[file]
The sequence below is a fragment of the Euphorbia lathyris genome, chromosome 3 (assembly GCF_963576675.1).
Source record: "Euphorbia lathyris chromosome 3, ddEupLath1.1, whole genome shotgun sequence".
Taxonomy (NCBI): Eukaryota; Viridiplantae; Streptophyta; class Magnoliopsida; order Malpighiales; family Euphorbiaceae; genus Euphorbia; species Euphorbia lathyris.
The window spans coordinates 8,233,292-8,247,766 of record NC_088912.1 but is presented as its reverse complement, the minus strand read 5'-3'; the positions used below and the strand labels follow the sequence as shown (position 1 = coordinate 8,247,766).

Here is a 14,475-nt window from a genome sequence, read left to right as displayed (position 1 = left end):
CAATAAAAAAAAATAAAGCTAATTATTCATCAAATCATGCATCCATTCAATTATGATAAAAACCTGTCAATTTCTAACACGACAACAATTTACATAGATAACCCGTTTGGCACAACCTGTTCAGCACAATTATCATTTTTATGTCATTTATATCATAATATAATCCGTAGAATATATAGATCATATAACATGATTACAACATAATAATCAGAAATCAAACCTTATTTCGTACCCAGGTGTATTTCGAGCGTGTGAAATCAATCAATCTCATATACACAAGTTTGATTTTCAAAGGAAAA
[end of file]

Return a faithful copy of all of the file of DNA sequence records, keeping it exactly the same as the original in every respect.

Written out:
The sequence below is a fragment of the Euphorbia lathyris genome, chromosome 3 (assembly GCF_963576675.1).
Source record: "Euphorbia lathyris chromosome 3, ddEupLath1.1, whole genome shotgun sequence".
Taxonomy (NCBI): Eukaryota; Viridiplantae; Streptophyta; class Magnoliopsida; order Malpighiales; family Euphorbiaceae; genus Euphorbia; species Euphorbia lathyris.
The window spans coordinates 8,233,292-8,247,766 of record NC_088912.1 but is presented as its reverse complement, the minus strand read 5'-3'; the positions used below and the strand labels follow the sequence as shown (position 1 = coordinate 8,247,766).

Here is a 14,475-nt window from a genome sequence, read left to right as displayed (position 1 = left end):
CAATAAAAAAAAATAAAGCTAATTATTCATCAAATCATGCATCCATTCAATTATGATAAAAACCTGTCAATTTCTAACACGACAACAATTTACATAGATAACCCGTTTGGCACAACCTGTTCAGCACAATTATCATTTTTATGTCATTTATATCATAATATAATCCGTAGAATATATAGATCATATAACATGATTACAACATAATAATCAGAAATCAAACCTTATTTCGTACCCAGGTGTATTTCGAGCGTGTGAAATCAATCAATCTCATATACACAAGTTTGATTTTCAAAGGAAAA